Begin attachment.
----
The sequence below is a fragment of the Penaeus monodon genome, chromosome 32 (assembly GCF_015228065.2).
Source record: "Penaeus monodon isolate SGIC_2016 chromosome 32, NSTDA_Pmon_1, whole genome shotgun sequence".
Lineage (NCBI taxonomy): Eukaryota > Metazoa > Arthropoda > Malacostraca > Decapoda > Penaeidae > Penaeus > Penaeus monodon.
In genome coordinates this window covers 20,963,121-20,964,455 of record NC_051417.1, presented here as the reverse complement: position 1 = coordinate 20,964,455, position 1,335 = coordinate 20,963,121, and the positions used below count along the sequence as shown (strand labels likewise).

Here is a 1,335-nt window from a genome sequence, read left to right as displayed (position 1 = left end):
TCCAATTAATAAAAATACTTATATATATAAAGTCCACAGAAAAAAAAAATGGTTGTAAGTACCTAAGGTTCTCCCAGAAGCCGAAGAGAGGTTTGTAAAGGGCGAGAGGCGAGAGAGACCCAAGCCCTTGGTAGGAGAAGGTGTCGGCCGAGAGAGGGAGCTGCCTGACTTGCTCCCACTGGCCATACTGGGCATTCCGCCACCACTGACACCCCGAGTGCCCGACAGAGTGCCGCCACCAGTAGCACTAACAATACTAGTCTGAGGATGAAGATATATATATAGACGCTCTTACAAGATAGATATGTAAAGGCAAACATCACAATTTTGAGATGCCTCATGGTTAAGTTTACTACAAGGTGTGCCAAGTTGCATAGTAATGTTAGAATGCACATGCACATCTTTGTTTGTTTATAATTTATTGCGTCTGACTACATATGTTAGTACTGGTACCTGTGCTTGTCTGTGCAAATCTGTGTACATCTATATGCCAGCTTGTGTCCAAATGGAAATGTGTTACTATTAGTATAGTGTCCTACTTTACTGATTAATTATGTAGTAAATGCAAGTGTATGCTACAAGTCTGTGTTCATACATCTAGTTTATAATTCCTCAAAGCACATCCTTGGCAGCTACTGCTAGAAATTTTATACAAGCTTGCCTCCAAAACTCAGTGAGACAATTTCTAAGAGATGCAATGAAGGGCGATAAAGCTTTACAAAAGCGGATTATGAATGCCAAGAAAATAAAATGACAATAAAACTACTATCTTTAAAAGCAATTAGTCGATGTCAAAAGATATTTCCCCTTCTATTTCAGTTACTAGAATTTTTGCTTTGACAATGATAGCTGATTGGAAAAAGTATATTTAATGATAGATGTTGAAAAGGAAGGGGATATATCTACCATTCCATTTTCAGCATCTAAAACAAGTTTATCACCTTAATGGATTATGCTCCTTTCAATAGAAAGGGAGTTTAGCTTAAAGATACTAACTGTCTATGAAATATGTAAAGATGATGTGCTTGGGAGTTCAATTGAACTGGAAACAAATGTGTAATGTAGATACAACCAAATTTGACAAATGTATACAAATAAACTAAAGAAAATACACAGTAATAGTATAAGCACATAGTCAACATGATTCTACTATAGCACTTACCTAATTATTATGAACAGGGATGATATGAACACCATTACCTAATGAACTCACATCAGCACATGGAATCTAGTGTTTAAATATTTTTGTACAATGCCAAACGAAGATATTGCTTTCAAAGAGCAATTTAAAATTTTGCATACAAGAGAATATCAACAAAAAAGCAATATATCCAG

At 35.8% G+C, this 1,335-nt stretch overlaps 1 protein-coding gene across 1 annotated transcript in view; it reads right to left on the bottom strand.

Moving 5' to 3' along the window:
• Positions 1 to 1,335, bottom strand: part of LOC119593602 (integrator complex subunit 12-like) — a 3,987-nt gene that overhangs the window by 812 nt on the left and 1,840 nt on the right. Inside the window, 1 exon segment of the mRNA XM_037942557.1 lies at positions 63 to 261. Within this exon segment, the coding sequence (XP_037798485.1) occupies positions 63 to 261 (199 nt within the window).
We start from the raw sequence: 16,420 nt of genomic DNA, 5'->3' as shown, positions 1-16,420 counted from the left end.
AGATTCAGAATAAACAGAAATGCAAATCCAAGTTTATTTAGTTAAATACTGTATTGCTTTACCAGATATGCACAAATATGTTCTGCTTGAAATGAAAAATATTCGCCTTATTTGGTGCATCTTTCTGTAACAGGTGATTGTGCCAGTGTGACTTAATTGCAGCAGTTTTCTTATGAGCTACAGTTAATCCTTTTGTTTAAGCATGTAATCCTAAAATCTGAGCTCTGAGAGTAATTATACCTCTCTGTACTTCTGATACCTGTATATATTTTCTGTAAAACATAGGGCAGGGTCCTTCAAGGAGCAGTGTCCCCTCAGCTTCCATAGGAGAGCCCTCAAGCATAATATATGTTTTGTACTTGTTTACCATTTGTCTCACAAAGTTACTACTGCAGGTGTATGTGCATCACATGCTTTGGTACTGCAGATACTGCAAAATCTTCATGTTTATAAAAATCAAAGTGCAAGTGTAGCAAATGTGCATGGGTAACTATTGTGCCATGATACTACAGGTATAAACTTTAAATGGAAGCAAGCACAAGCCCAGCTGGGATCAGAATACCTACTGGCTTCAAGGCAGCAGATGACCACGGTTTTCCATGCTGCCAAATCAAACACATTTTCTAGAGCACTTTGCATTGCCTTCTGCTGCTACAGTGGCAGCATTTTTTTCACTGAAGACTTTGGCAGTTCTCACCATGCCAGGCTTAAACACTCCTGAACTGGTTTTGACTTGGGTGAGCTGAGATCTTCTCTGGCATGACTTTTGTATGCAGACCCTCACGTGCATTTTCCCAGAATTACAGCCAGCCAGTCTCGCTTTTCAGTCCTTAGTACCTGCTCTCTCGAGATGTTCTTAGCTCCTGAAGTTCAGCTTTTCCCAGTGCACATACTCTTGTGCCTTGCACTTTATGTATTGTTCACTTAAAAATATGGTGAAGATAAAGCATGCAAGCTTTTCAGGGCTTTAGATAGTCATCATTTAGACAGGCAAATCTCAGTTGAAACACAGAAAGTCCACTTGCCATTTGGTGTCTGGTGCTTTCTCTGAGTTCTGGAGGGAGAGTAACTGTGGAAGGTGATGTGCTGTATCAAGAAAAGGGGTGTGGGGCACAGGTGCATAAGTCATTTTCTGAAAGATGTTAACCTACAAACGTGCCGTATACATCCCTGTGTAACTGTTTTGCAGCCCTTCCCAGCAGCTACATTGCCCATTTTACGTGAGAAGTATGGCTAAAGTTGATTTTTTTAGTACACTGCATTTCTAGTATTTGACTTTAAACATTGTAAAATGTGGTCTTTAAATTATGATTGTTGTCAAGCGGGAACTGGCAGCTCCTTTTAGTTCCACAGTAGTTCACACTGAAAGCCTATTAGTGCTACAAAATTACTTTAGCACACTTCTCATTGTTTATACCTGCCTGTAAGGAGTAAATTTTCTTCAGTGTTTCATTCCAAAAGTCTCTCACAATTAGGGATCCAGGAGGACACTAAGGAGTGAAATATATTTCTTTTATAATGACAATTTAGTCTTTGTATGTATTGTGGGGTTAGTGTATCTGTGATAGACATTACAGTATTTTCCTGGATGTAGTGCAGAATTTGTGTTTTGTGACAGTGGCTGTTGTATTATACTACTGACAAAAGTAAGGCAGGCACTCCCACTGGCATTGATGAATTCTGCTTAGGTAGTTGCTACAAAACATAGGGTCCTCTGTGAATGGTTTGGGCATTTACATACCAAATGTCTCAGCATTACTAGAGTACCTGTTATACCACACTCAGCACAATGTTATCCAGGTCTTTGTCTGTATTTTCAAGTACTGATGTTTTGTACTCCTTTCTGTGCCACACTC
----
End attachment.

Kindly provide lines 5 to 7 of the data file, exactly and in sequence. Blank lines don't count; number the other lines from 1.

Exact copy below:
Here is a 1,335-nt window from a genome sequence, read left to right as displayed (position 1 = left end):
TCCAATTAATAAAAATACTTATATATATAAAGTCCACAGAAAAAAAAAATGGTTGTAAGTACCTAAGGTTCTCCCAGAAGCCGAAGAGAGGTTTGTAAAGGGCGAGAGGCGAGAGAGACCCAAGCCCTTGGTAGGAGAAGGTGTCGGCCGAGAGAGGGAGCTGCCTGACTTGCTCCCACTGGCCATACTGGGCATTCCGCCACCACTGACACCCCGAGTGCCCGACAGAGTGCCGCCACCAGTAGCACTAACAATACTAGTCTGAGGATGAAGATATATATATAGACGCTCTTACAAGATAGATATGTAAAGGCAAACATCACAATTTTGAGATGCCTCATGGTTAAGTTTACTACAAGGTGTGCCAAGTTGCATAGTAATGTTAGAATGCACATGCACATCTTTGTTTGTTTATAATTTATTGCGTCTGACTACATATGTTAGTACTGGTACCTGTGCTTGTCTGTGCAAATCTGTGTACATCTATATGCCAGCTTGTGTCCAAATGGAAATGTGTTACTATTAGTATAGTGTCCTACTTTACTGATTAATTATGTAGTAAATGCAAGTGTATGCTACAAGTCTGTGTTCATACATCTAGTTTATAATTCCTCAAAGCACATCCTTGGCAGCTACTGCTAGAAATTTTATACAAGCTTGCCTCCAAAACTCAGTGAGACAATTTCTAAGAGATGCAATGAAGGGCGATAAAGCTTTACAAAAGCGGATTATGAATGCCAAGAAAATAAAATGACAATAAAACTACTATCTTTAAAAGCAATTAGTCGATGTCAAAAGATATTTCCCCTTCTATTTCAGTTACTAGAATTTTTGCTTTGACAATGATAGCTGATTGGAAAAAGTATATTTAATGATAGATGTTGAAAAGGAAGGGGATATATCTACCATTCCATTTTCAGCATCTAAAACAAGTTTATCACCTTAATGGATTATGCTCCTTTCAATAGAAAGGGAGTTTAGCTTAAAGATACTAACTGTCTATGAAATATGTAAAGATGATGTGCTTGGGAGTTCAATTGAACTGGAAACAAATGTGTAATGTAGATACAACCAAATTTGACAAATGTATACAAATAAACTAAAGAAAATACACAGTAATAGTATAAGCACATAGTCAACATGATTCTACTATAGCACTTACCTAATTATTATGAACAGGGATGATATGAACACCATTACCTAATGAACTCACATCAGCACATGGAATCTAGTGTTTAAATATTTTTGTACAATGCCAAACGAAGATATTGCTTTCAAAGAGCAATTTAAAATTTTGCATACAAGAGAATATCAACAAAAAAGCAATATATCCAG

At 35.8% G+C, this 1,335-nt stretch overlaps 1 protein-coding gene across 1 annotated transcript in view; it reads right to left on the bottom strand.